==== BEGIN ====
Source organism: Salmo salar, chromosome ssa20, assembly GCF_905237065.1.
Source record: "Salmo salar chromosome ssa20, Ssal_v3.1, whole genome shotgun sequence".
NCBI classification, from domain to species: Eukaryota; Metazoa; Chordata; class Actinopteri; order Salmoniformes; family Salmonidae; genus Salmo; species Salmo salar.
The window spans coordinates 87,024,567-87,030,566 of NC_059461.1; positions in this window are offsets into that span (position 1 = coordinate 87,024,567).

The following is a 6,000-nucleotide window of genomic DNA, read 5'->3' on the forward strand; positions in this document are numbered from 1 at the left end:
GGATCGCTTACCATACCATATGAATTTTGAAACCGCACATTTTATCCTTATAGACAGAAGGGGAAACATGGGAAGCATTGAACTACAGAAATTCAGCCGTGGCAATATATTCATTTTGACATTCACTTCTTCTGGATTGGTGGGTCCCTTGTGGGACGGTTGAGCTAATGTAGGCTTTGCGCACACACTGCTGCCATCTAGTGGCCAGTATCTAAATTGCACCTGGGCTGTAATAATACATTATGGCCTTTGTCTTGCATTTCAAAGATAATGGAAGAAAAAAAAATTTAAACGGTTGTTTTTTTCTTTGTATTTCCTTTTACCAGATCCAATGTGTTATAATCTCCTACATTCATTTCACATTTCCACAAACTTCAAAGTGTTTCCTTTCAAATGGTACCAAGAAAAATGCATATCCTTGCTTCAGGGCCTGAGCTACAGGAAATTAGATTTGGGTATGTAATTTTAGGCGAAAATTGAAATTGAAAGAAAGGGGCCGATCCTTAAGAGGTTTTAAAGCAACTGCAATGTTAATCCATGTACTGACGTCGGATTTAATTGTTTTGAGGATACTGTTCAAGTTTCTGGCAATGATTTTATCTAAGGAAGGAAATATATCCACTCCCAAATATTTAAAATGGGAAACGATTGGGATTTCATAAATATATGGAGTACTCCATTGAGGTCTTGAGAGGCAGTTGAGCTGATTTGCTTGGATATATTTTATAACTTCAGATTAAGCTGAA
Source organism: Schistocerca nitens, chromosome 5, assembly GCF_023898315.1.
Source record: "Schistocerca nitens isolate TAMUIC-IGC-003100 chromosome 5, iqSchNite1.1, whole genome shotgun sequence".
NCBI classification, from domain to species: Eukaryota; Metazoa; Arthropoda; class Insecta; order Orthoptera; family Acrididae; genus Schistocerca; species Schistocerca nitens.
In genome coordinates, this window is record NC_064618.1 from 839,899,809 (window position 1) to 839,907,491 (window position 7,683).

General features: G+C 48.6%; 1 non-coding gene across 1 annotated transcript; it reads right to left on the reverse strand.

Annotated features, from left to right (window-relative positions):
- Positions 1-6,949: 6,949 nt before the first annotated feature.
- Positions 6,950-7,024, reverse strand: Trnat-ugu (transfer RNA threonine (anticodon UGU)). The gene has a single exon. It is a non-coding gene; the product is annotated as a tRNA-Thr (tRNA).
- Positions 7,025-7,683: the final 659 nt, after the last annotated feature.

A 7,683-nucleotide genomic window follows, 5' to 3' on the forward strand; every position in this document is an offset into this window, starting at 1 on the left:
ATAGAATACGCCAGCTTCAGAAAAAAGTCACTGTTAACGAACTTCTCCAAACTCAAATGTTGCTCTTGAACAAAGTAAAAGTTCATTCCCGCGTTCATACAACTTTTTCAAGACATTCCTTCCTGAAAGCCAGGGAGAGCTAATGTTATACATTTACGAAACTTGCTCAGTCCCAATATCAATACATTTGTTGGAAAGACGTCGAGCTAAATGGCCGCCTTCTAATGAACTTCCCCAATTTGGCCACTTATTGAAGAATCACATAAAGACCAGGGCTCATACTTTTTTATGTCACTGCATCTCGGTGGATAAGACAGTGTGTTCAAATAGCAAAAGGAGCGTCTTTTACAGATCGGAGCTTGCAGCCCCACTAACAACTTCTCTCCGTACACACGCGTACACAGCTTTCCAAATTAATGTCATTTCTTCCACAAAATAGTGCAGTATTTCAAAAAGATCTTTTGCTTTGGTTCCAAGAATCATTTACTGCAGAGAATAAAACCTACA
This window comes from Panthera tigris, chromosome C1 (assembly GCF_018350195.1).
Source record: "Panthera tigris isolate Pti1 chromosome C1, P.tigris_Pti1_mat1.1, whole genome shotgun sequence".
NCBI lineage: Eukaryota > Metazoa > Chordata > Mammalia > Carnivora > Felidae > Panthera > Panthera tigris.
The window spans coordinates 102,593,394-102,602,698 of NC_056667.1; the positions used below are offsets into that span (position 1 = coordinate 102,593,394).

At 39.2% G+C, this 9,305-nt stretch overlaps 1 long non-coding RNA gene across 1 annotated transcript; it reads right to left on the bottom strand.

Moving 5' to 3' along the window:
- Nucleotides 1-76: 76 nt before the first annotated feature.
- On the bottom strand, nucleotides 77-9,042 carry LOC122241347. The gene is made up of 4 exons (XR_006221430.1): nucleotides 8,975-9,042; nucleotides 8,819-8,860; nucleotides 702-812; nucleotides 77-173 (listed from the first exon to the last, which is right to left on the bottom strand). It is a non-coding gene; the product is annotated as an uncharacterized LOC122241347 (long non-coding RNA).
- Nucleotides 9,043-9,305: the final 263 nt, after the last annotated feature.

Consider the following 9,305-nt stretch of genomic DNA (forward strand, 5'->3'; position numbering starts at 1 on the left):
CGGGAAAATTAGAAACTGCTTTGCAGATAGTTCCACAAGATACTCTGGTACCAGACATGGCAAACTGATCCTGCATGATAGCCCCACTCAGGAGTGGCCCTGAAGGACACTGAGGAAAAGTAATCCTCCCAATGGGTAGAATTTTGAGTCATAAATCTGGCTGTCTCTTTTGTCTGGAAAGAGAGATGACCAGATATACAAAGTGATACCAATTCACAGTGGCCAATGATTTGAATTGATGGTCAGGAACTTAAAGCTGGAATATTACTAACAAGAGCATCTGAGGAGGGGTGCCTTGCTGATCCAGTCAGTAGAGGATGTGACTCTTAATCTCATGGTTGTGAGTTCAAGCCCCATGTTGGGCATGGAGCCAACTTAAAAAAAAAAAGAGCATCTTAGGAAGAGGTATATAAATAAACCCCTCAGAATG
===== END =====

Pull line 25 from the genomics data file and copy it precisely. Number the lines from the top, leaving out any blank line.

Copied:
- On the bottom strand, nucleotides 77-9,042 carry LOC122241347. The gene is made up of 4 exons (XR_006221430.1): nucleotides 8,975-9,042; nucleotides 8,819-8,860; nucleotides 702-812; nucleotides 77-173 (listed from the first exon to the last, which is right to left on the bottom strand). It is a non-coding gene; the product is annotated as an uncharacterized LOC122241347 (long non-coding RNA).